Do You Remember?

Harry Bahrick, Lynda Hall, Melinda Baker Release New Book to Critical Acclaim
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(Image courtesy of Taylor & Francis Group)

(Image courtesy of Taylor & Francis Group)

Already praised as “a fascinating collection of findings and ideas,” and “[both] practically important [and] of great theoretical significance,” Life-Span Maintenance of Knowledge describes how well we maintain the knowledge we acquire throughout life.

“Memory is where we live,” says Harry Bahrick of OWU’s Department of Psychology. “If we strip away our memories, we lose everything.” The maintenance of knowledge has interested him for decades. “You have to distinguish between episodic and semantic content,” he continues. “Episodic, or event memory, happens in time and place. Semantic memory, on the other hand, is information gained over years. If I ask you when you learned that two plus two equals four, you wouldn’t be able to tell me. It’s something you’ve always known. Studying semantic memory, therefore, takes a long time to study and hundreds of subjects.”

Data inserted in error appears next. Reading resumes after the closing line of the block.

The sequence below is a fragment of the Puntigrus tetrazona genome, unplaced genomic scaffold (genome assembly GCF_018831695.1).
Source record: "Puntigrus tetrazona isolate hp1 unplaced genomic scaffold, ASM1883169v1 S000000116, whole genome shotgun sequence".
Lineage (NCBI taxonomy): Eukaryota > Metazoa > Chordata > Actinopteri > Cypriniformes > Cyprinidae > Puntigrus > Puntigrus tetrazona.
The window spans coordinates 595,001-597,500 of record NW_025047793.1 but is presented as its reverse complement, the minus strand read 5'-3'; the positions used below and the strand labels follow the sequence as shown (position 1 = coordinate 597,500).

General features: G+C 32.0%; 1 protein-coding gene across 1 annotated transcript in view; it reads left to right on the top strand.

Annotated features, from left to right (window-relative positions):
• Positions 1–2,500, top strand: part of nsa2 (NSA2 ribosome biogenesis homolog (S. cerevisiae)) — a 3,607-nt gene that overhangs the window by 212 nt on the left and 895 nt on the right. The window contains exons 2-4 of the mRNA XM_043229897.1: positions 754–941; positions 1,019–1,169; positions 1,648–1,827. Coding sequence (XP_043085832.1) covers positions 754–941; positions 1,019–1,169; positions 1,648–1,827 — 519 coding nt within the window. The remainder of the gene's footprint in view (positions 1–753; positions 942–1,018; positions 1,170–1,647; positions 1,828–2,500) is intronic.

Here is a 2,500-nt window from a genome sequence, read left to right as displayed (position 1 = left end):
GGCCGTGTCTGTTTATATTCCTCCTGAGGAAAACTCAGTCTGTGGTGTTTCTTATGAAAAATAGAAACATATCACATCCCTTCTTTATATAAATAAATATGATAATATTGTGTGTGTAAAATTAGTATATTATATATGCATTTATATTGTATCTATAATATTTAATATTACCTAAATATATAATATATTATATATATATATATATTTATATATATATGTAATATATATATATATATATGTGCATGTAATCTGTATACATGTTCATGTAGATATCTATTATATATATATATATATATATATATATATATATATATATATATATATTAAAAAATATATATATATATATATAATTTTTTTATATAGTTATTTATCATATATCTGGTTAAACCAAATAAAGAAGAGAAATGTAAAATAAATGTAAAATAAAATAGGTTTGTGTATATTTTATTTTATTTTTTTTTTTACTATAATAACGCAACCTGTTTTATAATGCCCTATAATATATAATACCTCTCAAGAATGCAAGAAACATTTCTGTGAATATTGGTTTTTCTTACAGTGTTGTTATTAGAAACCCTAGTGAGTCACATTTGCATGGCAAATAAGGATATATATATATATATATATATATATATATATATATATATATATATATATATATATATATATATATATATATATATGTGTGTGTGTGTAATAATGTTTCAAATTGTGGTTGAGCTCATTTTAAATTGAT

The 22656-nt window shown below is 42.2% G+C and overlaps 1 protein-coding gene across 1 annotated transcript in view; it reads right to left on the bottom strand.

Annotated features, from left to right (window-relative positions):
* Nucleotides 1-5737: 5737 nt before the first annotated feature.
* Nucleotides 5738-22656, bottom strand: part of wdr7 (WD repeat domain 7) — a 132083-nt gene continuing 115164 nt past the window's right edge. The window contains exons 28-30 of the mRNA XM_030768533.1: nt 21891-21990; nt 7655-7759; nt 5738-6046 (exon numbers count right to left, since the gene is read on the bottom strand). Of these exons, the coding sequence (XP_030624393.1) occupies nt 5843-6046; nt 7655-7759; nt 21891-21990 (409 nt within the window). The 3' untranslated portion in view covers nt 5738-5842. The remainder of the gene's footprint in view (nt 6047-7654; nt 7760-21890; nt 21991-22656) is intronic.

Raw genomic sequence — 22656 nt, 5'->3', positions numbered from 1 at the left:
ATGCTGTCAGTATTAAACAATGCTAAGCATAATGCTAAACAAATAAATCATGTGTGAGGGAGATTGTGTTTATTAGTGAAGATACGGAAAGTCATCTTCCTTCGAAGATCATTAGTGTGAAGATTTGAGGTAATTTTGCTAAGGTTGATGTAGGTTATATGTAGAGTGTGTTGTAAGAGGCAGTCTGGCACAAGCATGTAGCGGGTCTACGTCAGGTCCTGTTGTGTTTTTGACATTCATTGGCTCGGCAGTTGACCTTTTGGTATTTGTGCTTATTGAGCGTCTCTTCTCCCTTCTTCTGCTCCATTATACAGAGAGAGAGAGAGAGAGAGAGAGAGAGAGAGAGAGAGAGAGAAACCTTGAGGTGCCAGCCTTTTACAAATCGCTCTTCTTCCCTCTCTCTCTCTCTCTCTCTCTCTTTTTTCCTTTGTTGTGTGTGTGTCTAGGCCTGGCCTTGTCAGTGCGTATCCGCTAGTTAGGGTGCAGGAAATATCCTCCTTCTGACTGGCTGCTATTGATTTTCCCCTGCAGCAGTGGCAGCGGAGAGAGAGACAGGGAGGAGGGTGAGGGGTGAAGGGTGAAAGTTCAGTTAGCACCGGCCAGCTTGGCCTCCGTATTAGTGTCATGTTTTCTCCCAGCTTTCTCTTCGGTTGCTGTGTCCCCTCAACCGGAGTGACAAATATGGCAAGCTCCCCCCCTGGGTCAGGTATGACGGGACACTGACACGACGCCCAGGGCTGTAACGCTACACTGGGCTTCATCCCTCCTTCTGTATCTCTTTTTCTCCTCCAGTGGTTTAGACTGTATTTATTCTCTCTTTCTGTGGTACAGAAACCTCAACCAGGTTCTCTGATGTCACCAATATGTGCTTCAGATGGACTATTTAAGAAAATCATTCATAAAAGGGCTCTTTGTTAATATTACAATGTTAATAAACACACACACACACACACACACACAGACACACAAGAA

“Ohio Wesleyan has been very supportive of our research over many years,” Department of Psychology colleague, Lynda Hall, says. “146 former student research assistants are acknowledged in the book.  Of those, 60 have gone on to earn doctoral degrees, 30 have master’s degrees, and four have J.D.s. We’re aware of nine more who are currently pursuing graduate or professional degrees. We’re so proud of all of them and the contributions they’re making.”

Additionally, Hall says, “our alumni have been willing to be research subjects. For example, suppose a student learned Spanish at Ohio Wesleyan, and 50 years later we want to know how much of that content he or she can access today. We’ve asked alumni to participate in those kinds of studies, and they have been willing to do so. This book is very much an Ohio Wesleyan project.”

“Our major contribution,” Bahrick continues, “is in developing the methodology to study maintenance of knowledge. We’ve been doing it here for about fifty years—and doing it better and better.”

Life-Span Maintenance of Knowledge is not a textbook. “That’s actually good,” Bahrick says. “Although there won’t be the kind of massive initial sales textbooks have, the book will not be outdated quickly. There’s no other place people can find this information. We expect this book to sell steadily for many years. This is fundamental work.”

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